Does the Devil really have all the good music? Maybe we'll have to concoct another Sin and Salvation mix to decide.
Devil Horns! Devil Horns!
Big Rock Candy Mountain Presents: Satan Is Real(A Devilish mix)
(Link to mix follows track listing)
1. Satanville (The Gibson Brothers)
2. Devil Is Watching You (Lightning Hopkins)
3. Sinner's Dream (Eugene Fox)
4. Satan Is Real (The Louvin Brothers)
5. Devil Do (Holly Golightly and the Brokeoffs)
6. Idle Hands Are the Devil's Playtings (Palace Brothers)
7. Wrestling With Satan (Lightning Beat-Man)
8. Deacon Brown Vs. The Devil (The Holidays)
9. Chased Old Satan (The Woodie Brothers)
10. Race With The Devil (Gene Vincent)
11. Satan (The Dwarves)
12. Satan's River (Porter Wagoner)
13. Me and the Devil Blues (Robert Johnson)
14. Say No To the Devil (Rev. Gary Davis)
15. Go Away Devil (Little Axe)
16. I'll Never Let the Devil Win (Sleepy LaBeef)
17. She Belongs To the Devil (Wasboard Sam)
19. Old Red Devil (Hollis Champion)
20. Devil's Gonna Get You (Bessie Smith)
21. Get Behind Me Satan and Push (Billie Jo Spears)
22. Devil Is Mad (Dorothea Fleming)
23. Satan Your Kingdom Must Come Down (Uncle Tupelo)
24. We've Got the Devil On the Run (Elder Lightfoot)
25. Satan Sold Out (Them Ranch)
26. Workin' Like the Devil For the Lord (Del Reeves)
27. Send My Soul To the Devil (Frankie Lee Sims)
28. I've Got A Devil In Me (Big Foot Chester)
29. Satan Wears a Satin Gown (Frankie Laine)
30. Last Song About Satan (Slim Cessna's Auto Club)
Satan Is Real (mp3)
Please support your local, independent demon and/or coven.
Friday, July 10, 2009
Hey, hey! Gonna pound on yr eardrums today with another exciting installment of our 6 Pack series. Six fantabulous tunes ripped from glorious vinyl for your enjoyment and consumer needs. What's this all about? Well check out our previous six pack post for the full skinny.
So, here's our vinyl stars for the day. Next time we do this it'll be an all 7" day, so let the ladies know (ah ha ha ha...ha...hee hee...oh, forget it).
First up is a slab of pre-punk, soul punk from the awe-inspiring, recently unearthed Death (not the death metal band) courtesy of Drag City Records. More on these guys later.
Hard to follow Death, but legend Jack Oblivian (nee Yarber) and his Tennessee Tearjerkers kick a sweet sweatboozemidnightramble tale from their new rekkid, The Disco Outlaw on (label of the year) Goner. Note that no disco, or anything remotely associated with it, actually appears on the rekkid. Jack Oblivian retrospective coming soon on this very site.
Lo-fi (don't hate the label, embrace it as a sign that no jackass producer mucked around with the proceedings) genius Bobby Ubangi clocks in next with a fast and furious little ditty that has us jumping around the living room in sheer bliss. Song's on "Inside The Mind of Bobby Ubangi" on Rob's House Records.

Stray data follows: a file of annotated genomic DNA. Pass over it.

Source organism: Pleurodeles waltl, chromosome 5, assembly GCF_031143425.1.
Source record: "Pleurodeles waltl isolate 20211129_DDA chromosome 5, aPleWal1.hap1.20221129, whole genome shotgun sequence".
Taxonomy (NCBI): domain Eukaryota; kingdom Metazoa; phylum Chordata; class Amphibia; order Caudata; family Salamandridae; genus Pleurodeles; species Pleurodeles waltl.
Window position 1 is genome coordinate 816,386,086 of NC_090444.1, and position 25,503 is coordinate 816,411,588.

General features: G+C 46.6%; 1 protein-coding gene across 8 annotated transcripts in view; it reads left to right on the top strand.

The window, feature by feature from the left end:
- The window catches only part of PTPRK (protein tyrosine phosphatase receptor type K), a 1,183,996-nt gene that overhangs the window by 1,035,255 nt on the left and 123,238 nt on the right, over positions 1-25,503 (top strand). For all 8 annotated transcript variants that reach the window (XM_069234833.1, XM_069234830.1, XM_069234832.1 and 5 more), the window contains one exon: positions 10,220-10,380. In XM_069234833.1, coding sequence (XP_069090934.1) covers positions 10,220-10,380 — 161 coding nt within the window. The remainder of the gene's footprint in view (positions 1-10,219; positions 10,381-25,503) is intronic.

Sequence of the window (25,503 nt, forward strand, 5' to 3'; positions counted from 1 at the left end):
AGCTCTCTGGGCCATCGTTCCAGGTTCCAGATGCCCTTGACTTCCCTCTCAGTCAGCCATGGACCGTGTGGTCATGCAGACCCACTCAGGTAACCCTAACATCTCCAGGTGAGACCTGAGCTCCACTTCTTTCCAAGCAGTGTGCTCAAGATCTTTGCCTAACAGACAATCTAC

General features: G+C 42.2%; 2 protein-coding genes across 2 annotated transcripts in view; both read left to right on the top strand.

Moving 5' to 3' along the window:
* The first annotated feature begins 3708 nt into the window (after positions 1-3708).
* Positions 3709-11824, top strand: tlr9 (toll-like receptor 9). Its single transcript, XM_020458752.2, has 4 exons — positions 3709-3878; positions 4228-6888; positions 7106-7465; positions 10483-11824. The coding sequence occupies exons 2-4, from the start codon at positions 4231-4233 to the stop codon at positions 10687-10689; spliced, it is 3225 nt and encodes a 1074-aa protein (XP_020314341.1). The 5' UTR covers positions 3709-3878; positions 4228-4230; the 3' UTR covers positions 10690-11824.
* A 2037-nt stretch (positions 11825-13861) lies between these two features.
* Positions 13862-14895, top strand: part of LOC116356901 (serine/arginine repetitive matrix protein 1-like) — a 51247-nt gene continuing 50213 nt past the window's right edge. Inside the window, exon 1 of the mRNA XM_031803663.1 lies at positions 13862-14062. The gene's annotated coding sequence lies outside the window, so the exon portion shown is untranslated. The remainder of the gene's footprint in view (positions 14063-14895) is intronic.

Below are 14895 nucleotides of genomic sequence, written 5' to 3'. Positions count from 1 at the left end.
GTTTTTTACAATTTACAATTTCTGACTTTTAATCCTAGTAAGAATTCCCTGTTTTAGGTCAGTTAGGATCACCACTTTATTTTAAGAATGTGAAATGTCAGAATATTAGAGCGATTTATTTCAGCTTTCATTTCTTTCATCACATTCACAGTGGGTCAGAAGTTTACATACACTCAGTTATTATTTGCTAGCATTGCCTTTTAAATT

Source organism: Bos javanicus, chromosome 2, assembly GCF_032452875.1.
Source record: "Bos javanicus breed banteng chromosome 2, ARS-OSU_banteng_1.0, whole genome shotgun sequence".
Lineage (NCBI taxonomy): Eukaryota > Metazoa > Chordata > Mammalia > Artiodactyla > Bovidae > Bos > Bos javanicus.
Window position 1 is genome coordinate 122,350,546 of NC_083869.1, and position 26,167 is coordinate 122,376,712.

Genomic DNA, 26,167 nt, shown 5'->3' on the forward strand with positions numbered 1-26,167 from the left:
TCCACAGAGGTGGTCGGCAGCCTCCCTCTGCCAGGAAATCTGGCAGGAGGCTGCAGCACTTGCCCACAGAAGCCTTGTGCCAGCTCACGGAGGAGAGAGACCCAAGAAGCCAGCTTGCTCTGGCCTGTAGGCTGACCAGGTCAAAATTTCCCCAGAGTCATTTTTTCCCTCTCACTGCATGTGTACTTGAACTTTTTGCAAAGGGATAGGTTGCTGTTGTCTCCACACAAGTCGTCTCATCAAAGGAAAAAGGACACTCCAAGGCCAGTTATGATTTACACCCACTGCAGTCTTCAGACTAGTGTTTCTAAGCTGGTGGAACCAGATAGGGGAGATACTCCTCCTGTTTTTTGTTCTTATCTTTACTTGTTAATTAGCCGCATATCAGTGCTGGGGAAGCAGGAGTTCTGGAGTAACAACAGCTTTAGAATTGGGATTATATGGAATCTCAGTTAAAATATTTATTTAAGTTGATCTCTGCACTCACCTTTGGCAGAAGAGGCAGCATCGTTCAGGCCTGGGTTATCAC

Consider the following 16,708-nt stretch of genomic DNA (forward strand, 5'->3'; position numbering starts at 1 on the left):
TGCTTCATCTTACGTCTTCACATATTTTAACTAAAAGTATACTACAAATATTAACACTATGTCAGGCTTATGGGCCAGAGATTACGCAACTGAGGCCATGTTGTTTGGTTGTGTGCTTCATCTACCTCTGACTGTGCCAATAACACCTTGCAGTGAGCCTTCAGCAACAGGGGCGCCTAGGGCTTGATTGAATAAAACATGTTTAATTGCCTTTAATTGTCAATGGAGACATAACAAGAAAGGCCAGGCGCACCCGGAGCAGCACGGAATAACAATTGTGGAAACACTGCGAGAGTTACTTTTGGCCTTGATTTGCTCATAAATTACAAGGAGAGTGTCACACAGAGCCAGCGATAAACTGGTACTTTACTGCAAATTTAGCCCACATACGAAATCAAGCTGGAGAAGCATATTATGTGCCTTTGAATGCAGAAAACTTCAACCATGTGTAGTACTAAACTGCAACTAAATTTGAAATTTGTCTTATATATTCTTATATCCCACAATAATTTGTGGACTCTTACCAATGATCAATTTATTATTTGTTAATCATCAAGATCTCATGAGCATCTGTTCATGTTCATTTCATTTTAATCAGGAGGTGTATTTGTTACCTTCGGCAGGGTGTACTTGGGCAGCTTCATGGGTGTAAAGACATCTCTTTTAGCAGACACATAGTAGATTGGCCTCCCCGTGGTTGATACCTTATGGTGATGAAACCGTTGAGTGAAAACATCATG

Halfway through we have an African groove courtesy of Mississippi Records' album Love Is Love. If you're not grabbing every release by this label, well, there might be something wrong with you. This might be our favorite song posted today.
For you sleaze-blooze-trash fans, The Touch-Me-Nots, a two piece husband and wife duo, take you to the darker side with a track off their killer Sheldon Munn 10" on Yakisakana Records.
And, finally, a little noirish, late-night drinking song from Country chanteuse Sammi Smith . From a record that's no longer in print, "The Toast of 45", but well worth hunting down.
As ever, the songs are not in any order of quality or greatness. We just lined 'em up in a convenient mix-tape sort of way. Grab 'em all, and support the artists if you can.
Death: Keep On Knockin' (mp3)
Jack O and the Tennessee Tearjerkers: Walk of Shame (mp3)
Bobby Ubangi: Another Girl Like You (mp3)
S.E. Rogers - Toomus Meremereh Nor Good (Sierra Leone) (mp3)
The Touch-Me-Nots: Imbe-Style (mp3)
Sammi Smith: The Toast of 45 (mp3)
Please support your local, independent record stores. Please.
Monday, July 06, 2009
With the Deep Blues Festival only a week and a half away, we figger you're either going or you're not. But, hell, I thought I'd give a last ditch effort. Independent music festivals are becoming harder to come by. The Deep Blues Festival represents all that's good about music festivals. A chance to check out legends and unsigned artists alike, minus the mega-corporate sponsors, 5 dollar bottles of water, sweaty frat boys, and trendy hype from hipster websites. It's all about the music and the love of a guitar, a trap set, and a voice howling in the dark.
We sort of figger that we haven't done our job properly around these parts in promoting the festival. We should have posted about it daily, or sumsuch. What could we have done better to spur yr interest beyond a casual looksee? The lineup is impeccable, and we're sure to return with a stack of records to share with y'all.